And of crucial importance is Application Integration, including the ability to perform application-aware data manipulation (fully consistent backups, restores, clones, replication).

So if a system can go fast but can’t do much else, its utility is more towards being a point solution rather than as part of a large, strategic, long-term deployment. Point solutions are useful, yes – but they are also interchangeable with the next cheap fast thing. Most won’t survive.

You know who you are.

D

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3 Replies to “When competitors try too hard and miss the point – part two”

  1. Hi gents!

    Another great post with the information which (in my experience) you just cannot get from 90% of sales managers even in NetApp distributor companies (to say nothing about competitors). And this is pretty sad…

    As far as I understand now, this generally accepted approach (which is widely used on the training courses and vendor-comparative presentations) with the table for different HDD types (FC, SAS, SATA, SSD) and thier respective IOPS numbers is completely unacceptable when we talk about any kind of storage systems (even DAS)? There are so many factors which can affect these “per drive IOPS” numbers like mentioned “write tetrises and NVMEM write coalescence” and different kinds of flash caches which make using such line of reasoning for performance calculations just wrong.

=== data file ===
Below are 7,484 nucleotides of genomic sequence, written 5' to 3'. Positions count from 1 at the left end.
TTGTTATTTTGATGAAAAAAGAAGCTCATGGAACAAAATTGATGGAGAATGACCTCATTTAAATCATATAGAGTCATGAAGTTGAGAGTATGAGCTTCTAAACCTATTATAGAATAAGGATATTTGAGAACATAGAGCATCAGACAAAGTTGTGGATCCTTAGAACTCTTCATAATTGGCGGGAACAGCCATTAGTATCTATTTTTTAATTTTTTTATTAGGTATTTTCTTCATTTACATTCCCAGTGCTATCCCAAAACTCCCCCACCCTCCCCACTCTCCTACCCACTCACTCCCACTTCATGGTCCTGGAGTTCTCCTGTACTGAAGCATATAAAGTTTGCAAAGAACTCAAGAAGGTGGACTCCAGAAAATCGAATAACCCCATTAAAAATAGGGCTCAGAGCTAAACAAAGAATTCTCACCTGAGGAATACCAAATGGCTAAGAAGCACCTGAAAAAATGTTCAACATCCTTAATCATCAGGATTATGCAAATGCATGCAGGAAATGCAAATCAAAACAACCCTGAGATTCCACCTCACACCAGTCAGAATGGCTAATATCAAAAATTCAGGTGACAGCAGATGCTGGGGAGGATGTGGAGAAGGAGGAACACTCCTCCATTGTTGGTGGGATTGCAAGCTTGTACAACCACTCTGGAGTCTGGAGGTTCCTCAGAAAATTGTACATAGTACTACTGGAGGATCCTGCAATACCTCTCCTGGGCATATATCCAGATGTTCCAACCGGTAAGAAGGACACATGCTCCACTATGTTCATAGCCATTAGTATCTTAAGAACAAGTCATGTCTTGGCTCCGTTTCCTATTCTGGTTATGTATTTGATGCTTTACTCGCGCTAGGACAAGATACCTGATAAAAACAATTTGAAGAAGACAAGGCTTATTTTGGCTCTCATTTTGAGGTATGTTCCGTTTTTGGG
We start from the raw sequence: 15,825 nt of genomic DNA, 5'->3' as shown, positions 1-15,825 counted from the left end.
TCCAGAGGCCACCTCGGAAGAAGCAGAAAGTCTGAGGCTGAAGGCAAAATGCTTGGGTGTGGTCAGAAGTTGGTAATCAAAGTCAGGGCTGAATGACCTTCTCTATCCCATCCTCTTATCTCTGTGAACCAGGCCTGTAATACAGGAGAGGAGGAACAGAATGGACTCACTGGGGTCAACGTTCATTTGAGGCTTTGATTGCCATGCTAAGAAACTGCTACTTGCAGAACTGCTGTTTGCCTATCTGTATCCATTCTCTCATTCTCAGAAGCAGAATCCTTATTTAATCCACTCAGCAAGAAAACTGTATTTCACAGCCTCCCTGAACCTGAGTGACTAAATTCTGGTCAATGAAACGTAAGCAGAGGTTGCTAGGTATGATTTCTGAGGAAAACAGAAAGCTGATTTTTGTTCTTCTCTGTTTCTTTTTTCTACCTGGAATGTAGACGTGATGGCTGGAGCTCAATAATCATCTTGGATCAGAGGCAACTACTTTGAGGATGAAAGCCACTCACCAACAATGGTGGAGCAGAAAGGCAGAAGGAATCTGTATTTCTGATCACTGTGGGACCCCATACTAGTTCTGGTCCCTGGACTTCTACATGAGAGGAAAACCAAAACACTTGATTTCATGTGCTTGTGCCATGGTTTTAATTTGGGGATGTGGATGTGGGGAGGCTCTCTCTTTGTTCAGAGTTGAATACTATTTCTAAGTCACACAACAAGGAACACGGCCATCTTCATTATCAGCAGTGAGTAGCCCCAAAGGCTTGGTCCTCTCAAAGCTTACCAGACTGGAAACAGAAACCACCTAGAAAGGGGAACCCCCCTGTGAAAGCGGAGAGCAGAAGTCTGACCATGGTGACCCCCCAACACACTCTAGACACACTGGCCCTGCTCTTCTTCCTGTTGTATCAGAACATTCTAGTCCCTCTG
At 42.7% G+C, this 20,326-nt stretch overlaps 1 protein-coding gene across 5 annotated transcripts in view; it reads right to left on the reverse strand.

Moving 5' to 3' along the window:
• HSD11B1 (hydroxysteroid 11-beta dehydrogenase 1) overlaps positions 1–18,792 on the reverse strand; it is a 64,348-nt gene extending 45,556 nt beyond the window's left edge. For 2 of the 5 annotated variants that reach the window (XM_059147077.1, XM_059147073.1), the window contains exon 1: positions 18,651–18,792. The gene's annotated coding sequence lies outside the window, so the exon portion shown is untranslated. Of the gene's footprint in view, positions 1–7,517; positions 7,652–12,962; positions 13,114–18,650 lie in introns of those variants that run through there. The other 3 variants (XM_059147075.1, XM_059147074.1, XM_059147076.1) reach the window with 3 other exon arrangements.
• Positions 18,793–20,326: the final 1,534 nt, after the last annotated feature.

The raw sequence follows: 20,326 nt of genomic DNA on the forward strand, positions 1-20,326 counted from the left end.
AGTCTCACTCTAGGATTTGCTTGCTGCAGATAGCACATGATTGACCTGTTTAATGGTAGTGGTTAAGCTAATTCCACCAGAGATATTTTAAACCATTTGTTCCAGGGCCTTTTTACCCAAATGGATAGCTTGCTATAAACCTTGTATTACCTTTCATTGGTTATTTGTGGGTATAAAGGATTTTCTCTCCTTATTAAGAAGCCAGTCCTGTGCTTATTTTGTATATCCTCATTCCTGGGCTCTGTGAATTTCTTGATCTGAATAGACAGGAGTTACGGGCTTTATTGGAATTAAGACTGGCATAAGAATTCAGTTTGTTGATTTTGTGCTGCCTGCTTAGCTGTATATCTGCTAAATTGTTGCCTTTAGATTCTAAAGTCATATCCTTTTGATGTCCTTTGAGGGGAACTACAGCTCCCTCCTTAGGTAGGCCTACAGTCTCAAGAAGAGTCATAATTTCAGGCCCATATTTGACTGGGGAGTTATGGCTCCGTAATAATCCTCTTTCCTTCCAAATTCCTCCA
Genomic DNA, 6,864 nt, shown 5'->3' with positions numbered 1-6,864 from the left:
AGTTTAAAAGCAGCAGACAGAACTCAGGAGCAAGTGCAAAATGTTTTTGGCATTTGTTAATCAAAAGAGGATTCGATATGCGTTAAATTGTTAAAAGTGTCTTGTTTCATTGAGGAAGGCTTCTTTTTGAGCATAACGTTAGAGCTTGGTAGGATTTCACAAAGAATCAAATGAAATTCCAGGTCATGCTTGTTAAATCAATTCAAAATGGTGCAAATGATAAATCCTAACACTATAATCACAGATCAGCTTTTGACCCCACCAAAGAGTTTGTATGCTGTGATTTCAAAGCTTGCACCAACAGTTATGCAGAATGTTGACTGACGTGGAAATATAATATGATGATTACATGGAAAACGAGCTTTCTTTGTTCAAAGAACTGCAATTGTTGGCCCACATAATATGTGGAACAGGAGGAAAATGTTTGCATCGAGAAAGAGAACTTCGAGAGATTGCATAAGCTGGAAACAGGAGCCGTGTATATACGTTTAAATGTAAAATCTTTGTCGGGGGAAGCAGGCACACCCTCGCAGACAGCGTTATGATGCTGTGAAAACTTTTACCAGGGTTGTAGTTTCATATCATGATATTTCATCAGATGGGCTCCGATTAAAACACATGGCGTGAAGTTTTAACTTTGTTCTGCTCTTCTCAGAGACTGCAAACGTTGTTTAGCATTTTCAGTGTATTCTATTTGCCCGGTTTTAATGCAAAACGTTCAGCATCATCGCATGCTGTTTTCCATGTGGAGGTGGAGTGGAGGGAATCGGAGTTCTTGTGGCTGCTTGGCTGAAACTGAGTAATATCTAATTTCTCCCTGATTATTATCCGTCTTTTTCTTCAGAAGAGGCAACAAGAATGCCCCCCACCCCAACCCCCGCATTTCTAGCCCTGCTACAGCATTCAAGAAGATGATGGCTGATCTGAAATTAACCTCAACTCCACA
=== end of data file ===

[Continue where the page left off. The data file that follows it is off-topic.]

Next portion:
As I can clearly see from these two-part post, NetApp has really almost the cheapest and the highest IOPS number per drive (with its very rich feature and high availability options set of course) with the assumption that you have chosen the system which is adequate to your application its load profile. It seems to me now that this is one of the most important parts of sale if the customer really wants to spend his money optimally.

    However, there is one question regarding this post which is still unclear to me: am I correctly understood that the only conclusion we can make from the various mentioned real NetApp systems’ read performance examples is that we can *never* say how physical read IO will be splitted or organized by the controller when it will hit HDDs even if we know exactly what block size our application uses? So, in our argumentation in the face of our customer we should never roll down to such IOPs comparisons because we just cannot predict this numbers in real life random workloads?
    One good example from your another great colleague (John Martin) with excellent blog which guide me to such thoughts (http://storagewithoutborders.wordpress.com/2010/07/19/data-storage-for-vdi-part-5-raid-dp-wafl-the-ultimate-write-accelerator):